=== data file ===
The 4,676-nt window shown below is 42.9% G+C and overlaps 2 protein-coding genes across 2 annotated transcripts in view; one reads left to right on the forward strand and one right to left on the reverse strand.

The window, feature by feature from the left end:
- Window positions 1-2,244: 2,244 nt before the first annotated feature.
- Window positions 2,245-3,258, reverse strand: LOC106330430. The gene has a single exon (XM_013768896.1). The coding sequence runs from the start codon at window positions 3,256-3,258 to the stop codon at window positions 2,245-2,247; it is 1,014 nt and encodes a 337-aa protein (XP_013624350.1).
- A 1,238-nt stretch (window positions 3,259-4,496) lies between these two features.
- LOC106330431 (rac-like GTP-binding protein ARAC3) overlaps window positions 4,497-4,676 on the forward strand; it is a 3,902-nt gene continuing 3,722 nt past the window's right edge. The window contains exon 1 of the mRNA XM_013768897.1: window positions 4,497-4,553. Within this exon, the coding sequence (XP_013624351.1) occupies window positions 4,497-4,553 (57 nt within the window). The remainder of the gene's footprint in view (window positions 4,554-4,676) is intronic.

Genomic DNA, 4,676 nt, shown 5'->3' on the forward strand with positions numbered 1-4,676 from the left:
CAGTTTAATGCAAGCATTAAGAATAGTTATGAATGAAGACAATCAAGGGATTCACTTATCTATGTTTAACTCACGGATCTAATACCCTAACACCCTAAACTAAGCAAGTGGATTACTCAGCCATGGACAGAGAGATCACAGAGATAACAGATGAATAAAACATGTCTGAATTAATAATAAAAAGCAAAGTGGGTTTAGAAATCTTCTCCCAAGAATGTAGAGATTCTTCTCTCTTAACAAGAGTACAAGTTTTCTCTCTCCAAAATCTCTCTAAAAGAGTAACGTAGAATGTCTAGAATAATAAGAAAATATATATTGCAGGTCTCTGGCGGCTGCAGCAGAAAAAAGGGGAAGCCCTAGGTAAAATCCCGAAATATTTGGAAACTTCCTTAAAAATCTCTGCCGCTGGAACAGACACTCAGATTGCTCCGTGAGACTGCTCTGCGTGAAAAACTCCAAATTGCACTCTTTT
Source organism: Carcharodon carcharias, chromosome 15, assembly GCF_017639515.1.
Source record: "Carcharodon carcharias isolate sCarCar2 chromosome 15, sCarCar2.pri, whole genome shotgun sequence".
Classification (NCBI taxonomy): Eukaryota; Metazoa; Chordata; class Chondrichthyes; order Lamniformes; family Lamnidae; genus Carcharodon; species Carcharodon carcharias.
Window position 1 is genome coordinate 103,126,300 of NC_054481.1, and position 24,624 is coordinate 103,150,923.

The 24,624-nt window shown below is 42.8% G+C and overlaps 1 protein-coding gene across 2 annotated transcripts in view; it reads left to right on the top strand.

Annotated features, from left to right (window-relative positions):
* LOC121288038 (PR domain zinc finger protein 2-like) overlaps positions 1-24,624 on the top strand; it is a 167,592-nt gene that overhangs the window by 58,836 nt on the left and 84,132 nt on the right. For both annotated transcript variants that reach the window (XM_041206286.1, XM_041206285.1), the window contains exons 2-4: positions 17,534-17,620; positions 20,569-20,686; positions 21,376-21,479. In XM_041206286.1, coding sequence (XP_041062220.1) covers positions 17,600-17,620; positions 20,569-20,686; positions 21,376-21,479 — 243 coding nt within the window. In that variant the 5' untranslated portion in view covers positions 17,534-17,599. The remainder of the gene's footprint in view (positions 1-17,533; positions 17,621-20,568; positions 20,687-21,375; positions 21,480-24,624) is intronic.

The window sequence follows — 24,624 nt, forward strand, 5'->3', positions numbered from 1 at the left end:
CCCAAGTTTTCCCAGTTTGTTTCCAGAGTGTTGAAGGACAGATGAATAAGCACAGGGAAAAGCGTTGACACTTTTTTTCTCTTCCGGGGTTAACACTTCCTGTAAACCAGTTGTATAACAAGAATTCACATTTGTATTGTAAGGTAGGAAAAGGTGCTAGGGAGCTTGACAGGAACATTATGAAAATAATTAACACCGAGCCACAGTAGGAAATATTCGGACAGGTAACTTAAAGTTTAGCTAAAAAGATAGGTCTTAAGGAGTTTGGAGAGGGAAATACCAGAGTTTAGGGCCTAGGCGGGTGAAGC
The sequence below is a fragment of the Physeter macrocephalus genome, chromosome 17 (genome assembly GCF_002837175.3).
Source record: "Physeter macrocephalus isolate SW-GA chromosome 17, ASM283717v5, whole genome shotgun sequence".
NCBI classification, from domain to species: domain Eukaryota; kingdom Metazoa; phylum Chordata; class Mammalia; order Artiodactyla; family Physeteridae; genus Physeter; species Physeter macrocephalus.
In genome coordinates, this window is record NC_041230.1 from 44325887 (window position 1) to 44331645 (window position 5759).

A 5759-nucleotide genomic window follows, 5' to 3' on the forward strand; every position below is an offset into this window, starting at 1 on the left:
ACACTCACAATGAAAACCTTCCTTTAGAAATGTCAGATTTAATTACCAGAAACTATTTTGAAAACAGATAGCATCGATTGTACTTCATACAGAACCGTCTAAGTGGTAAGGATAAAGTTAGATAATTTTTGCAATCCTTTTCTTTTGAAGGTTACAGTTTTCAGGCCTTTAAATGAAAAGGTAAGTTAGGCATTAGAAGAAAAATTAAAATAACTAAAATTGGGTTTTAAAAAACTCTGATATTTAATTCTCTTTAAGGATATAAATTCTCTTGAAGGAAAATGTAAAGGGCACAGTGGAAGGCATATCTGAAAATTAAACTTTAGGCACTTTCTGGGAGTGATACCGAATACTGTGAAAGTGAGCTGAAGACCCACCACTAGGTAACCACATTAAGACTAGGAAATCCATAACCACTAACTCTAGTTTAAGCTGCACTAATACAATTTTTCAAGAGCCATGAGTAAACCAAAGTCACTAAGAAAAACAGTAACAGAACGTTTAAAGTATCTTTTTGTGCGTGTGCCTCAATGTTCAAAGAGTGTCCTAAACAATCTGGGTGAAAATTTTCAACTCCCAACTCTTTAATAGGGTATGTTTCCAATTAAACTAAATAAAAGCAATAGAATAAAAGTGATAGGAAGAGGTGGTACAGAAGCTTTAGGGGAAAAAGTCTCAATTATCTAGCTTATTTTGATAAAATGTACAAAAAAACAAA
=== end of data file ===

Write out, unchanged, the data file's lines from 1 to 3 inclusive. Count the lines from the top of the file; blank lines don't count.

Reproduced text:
The 4,676-nt window shown below is 42.9% G+C and overlaps 2 protein-coding genes across 2 annotated transcripts in view; one reads left to right on the forward strand and one right to left on the reverse strand.

The window, feature by feature from the left end:
- Window positions 1-2,244: 2,244 nt before the first annotated feature.